Conducting an Autoethnography always leads to the feeling that particular culture systems just ooze endless amounts of knowledge and we realize how much more there is to know. It is also appropriate to recognize that every ethnographic description is partial, incomplete and always in need of further revision . Revisiting week one’s blog about my personal understanding of the concept of Autoethnography – although I received no feedback or suggestions – some minor adjustments can be made when translating my experience of both Asian texts (State of Play & Gorija) in a way that enables me to fully communicate the cultural meanings discovered to readers who are unfamiliar with that cultural scene.
One crucial thing all ethnographers need to consider while writing an experience-based text is the importance of coming to understand the perspectives of the people being studied, and their reasoning behind the actions and activities they adopt. 
In my blog, I wrote a lot about the differences of perspectives and values between generations within the Asian culture – purposely avoiding the comparison of American and Asian traditions (to an extent). When I recount my observation of the film Gorija, I mentioned that the cultural similarities between the Japanese elders and their younger generation were somehow lost in a gap filled with altering perceptions and beliefs. I also wrote about my observation of e-sports champion Park Yo Han and his struggle to convince his family members about the legitimacy of playing Warcraft as a job. However these are both just observations and nothing else. For a Autoethnography to work, I need to delve into the reasoning’s behind their altering perspectives and why these certain things happen- then contrast the findings to my own culture and further discuss why a difference exists. Further research suggests that the Generation Gap is a more global phenomenon, heavily impacting Asia due to the impact of traditional culture with a new global culture. The result is that young people are bridging the gap and thus creating a palpable generation gap, which far exceeds those in developed countries.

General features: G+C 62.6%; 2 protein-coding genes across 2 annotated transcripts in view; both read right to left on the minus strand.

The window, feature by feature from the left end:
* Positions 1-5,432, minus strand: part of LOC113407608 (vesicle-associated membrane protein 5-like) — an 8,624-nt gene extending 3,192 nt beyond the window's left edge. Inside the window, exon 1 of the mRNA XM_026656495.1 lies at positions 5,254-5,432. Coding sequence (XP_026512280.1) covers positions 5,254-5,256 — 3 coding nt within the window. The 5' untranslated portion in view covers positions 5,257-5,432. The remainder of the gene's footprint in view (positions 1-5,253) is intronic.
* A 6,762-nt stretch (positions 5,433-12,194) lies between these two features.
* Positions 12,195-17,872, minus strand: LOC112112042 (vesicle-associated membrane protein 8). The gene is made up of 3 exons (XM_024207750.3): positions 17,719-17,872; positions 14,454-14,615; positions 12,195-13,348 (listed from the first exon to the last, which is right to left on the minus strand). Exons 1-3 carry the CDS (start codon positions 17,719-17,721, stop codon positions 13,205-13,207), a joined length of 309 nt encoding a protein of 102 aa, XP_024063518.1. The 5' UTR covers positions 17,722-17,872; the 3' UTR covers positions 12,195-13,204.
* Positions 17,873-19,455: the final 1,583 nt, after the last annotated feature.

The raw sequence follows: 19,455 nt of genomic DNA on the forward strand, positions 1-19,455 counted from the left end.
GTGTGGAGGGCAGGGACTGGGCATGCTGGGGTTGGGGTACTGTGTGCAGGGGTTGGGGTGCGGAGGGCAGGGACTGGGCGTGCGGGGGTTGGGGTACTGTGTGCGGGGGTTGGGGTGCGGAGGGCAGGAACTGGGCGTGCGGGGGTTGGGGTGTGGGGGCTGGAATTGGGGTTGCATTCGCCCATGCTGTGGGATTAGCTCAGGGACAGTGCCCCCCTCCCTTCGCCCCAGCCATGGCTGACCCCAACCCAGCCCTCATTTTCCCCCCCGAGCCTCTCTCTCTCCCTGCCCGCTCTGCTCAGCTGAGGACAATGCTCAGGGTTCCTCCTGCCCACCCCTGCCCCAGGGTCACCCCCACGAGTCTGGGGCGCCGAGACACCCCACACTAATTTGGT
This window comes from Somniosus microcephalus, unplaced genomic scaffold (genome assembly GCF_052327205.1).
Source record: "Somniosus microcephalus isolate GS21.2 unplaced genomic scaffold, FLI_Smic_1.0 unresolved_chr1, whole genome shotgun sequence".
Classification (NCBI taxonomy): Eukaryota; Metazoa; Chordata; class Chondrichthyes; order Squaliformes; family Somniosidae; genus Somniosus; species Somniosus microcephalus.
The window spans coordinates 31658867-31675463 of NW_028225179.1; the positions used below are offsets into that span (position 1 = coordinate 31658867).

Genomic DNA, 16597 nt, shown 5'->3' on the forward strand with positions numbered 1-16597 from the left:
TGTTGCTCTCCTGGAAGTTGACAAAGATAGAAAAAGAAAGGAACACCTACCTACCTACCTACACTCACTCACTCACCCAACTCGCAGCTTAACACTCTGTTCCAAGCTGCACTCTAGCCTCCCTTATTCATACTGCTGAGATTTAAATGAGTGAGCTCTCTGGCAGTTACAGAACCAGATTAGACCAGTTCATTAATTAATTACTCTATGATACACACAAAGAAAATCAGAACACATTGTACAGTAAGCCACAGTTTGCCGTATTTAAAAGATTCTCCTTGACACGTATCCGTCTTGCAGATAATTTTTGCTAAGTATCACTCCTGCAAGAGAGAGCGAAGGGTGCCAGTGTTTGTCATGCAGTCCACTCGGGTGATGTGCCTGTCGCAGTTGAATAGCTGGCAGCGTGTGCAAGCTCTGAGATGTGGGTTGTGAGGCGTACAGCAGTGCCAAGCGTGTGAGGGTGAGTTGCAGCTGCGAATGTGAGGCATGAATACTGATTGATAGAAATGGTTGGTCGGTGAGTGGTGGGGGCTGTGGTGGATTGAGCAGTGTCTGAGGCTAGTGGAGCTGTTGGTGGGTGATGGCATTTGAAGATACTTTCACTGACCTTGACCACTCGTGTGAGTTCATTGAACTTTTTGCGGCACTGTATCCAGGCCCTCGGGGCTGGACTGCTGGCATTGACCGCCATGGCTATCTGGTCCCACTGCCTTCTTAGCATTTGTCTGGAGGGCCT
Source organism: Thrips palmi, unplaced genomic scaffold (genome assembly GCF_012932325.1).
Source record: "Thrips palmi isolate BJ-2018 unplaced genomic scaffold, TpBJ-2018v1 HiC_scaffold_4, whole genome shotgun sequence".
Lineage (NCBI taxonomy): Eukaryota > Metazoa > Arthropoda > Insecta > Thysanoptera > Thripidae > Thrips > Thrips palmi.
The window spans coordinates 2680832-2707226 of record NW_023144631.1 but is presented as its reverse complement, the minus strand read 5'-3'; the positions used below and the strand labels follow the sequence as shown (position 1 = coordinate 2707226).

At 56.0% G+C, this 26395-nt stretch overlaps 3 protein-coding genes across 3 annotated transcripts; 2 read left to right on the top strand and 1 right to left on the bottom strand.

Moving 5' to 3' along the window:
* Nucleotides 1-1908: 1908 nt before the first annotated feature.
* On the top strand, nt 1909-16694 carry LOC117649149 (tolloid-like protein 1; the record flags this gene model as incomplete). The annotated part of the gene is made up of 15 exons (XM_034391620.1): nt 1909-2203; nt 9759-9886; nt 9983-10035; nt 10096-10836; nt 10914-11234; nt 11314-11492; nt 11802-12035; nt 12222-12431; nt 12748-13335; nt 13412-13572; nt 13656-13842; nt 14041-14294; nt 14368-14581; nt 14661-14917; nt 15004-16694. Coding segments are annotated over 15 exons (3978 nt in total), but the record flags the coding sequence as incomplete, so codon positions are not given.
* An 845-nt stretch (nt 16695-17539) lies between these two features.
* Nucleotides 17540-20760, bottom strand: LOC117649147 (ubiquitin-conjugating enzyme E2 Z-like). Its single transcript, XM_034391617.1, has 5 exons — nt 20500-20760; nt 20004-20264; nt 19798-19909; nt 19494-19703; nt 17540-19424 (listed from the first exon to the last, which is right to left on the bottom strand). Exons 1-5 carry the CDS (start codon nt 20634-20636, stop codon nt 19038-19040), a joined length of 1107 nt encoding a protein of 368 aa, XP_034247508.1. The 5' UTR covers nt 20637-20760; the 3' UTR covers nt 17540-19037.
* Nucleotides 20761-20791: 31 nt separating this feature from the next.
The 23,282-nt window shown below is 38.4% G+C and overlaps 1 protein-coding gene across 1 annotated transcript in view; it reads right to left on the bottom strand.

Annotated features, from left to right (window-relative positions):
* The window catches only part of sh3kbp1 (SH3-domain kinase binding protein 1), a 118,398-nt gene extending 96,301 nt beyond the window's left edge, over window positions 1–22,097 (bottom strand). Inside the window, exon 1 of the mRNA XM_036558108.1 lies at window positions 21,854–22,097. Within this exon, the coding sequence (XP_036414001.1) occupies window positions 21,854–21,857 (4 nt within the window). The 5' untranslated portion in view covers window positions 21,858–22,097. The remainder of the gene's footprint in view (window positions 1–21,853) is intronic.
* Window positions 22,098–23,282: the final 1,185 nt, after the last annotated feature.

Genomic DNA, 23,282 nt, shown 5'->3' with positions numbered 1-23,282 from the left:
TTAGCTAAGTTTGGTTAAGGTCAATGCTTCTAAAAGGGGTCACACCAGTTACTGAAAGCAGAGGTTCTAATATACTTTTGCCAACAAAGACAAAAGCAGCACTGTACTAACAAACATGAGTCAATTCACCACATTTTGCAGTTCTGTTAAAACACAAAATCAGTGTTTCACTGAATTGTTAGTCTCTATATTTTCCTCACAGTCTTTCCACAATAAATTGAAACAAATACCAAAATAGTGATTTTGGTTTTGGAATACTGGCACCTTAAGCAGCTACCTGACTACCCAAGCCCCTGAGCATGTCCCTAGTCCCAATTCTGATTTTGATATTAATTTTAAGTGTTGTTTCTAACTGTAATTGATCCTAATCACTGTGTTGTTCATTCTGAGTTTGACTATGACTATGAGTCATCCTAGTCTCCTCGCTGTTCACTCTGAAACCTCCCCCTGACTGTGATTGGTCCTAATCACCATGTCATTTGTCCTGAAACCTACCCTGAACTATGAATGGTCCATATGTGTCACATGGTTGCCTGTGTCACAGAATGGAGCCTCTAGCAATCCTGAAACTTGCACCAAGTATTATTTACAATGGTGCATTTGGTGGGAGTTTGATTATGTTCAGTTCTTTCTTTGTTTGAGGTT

Another noteworthy thing I would of liked to add to my original post was the importance of English subtitles in Gorija. The aspect of relating foreign cultures to your own culture is fundamental in the process of autoethnographic experiences. Without the subtitles, it would have been near impossible to achieve this.
Furthermore, going into future ethnographic experiences with a more open mind will no doubt broaden the capacity of knowledge – more so than assuming you know all that there is to know. Knowing a little bit about Asian cultures already I was guilty of going into Gojira with assumptions, as I have already watched the original movie a few times. However with the principles learnt through the research method of Autoethnographys, no such assumptions will exist in future experiences.